Why Refugee Status for Cuban Immigrants Should Change

I am a proud Cuban. I am a Cuban who was born and raised on the island. I was still under the spell of my college dream and fantasy years when I arrived to the United States and asked for political asylum.

The American government granted a visa to me that did not allow me to apply for the Cuban Adjustment Law, a program that enables Cuban immigrants to qualify and obtain welfare benefits and apply for a permanent resident status a year after arrival to the U.S.

Therefore, my immigration process was tedious and long.

I still remember how the immigration judge asked me persistently why he should grant me special refugee status. At that time, I was too young and politically naive to navigate political battles. I do not know how I was able to convince him, but I became a political refugee in 1995.

Because of my immigration status, I could not return home and was repeatedly denied a visa. My grandparents passed away in Cuba and my only comfort was saying goodbye through my memories. Spain became the new place for short family reunions as my parents decided to return to my grandparent's homeland.

Having lived now more than 20 years in U.S., I have been able to see how the Cuban Adjustment Act has been the hope and light for a better future for Cubans fleeing repression and seeking freedom of expression, but I have witnessed as well how others have abused the program's benefits.

The Cuban Adjustment Act is a privilege. No other immigrant groups receive this unique red carpet treatment as soon as they arrive to this country. This program is an aid that should be short-term help for Cubans to resettle, not a burden cost to U.S. taxpayers.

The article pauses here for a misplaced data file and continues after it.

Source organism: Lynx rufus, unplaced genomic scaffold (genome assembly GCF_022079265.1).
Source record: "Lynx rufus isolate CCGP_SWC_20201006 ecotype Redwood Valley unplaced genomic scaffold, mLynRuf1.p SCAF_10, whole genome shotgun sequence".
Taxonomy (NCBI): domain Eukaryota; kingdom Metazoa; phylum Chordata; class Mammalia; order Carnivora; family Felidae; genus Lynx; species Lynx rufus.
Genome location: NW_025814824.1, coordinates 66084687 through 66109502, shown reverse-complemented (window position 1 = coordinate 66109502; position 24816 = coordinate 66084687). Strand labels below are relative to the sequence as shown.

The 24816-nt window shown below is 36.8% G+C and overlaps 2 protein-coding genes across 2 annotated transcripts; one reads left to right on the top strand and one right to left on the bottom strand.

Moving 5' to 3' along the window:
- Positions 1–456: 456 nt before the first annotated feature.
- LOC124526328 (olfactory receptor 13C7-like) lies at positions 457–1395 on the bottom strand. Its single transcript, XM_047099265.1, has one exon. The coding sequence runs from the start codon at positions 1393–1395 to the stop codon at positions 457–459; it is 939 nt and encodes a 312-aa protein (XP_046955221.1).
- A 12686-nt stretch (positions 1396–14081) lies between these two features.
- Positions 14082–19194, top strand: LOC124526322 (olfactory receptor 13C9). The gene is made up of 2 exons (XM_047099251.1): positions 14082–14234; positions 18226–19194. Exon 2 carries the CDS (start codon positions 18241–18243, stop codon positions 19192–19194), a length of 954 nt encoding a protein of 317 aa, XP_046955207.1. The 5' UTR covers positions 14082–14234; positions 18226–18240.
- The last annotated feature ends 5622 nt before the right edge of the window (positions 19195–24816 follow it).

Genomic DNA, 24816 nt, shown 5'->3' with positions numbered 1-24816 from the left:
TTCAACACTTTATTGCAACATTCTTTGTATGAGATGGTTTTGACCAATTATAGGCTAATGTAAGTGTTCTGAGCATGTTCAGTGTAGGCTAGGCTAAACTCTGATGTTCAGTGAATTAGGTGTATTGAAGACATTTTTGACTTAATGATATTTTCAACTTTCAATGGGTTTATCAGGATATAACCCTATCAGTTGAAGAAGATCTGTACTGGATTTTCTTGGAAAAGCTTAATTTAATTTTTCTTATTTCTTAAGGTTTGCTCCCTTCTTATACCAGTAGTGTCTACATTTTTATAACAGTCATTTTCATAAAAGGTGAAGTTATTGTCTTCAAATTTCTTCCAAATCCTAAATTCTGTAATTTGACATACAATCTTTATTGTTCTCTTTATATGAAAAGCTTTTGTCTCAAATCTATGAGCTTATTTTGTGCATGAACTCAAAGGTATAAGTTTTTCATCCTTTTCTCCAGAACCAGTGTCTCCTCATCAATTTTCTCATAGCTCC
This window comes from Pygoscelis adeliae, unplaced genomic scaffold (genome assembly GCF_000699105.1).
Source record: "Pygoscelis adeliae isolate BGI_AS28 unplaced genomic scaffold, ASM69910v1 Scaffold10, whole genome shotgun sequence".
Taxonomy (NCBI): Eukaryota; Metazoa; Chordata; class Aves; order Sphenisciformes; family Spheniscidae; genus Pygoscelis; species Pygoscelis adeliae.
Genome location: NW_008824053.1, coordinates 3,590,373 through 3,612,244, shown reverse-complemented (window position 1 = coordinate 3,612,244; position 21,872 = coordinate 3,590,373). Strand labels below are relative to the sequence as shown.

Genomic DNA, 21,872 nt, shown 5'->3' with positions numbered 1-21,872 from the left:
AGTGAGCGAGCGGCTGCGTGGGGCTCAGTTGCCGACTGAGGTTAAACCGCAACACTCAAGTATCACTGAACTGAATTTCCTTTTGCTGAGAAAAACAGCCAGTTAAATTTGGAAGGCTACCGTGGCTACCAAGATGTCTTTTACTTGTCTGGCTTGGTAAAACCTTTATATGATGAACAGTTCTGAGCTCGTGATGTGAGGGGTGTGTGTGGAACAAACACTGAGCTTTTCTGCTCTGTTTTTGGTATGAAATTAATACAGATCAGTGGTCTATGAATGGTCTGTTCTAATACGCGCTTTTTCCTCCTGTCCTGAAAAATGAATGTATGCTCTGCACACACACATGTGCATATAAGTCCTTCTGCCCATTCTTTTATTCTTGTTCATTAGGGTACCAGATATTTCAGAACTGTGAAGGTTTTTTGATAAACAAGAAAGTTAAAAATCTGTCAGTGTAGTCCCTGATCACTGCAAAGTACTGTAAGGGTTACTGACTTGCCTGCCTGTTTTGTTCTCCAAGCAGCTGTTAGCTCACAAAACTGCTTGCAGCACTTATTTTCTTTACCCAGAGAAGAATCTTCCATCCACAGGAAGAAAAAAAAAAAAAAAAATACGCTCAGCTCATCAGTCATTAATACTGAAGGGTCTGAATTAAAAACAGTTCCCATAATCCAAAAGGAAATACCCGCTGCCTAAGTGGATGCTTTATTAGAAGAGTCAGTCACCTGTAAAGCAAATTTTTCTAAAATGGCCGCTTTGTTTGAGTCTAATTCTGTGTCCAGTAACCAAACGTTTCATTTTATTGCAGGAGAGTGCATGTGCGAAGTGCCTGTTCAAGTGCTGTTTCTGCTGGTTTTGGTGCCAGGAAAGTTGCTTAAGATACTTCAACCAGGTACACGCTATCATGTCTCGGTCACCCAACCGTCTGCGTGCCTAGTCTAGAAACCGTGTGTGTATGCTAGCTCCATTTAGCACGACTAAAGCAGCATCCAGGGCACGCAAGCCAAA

How can one justify the receipt of refugee status based on political persecution and then travel to Cuba as soon as the green card is granted?

How can one justify that they should qualify for welfare benefits when they have never worked in the U.S., and then use a portion of that money to travel to Cuba or send it to relatives abroad?

Did you have think twice before finding the answers?

Senator Marco Rubio, R-FLA, has urged Congress to end this decades-old program. Other Cuban-American legislators have as well, but to correct this legislation will require more battles.

"This current policy is not just being abused, it's hurting the American taxpayer", pointed out Marco Rubio, a son of Cuban immigrants.

There are reports that indicate that financial support for Cuban immigrants exceeded $680 million in 2014 and those numbers, by the way have quite frankly gone up since then, according to the Sun Sentinel, a Florida newspaper.

Many Cubans are humanely entitled to obtain protection when they claim and prove political oppression and torture. Without inquiring, they should receiving the kindness of the law. However, those coming for other reasons and not alleging political persecution should be fairly rejected.

Times are relentless. Obama has launched a new chapter. The "normalization" process between Cuba and the U.S. has begun, and will require new mentalities, attitudes and measures. Some of these will be impacting the last of great benefits granted for decades.

We live in a country that proudly proclaims respect for human rights. Anyone seeking political asylum will be protected.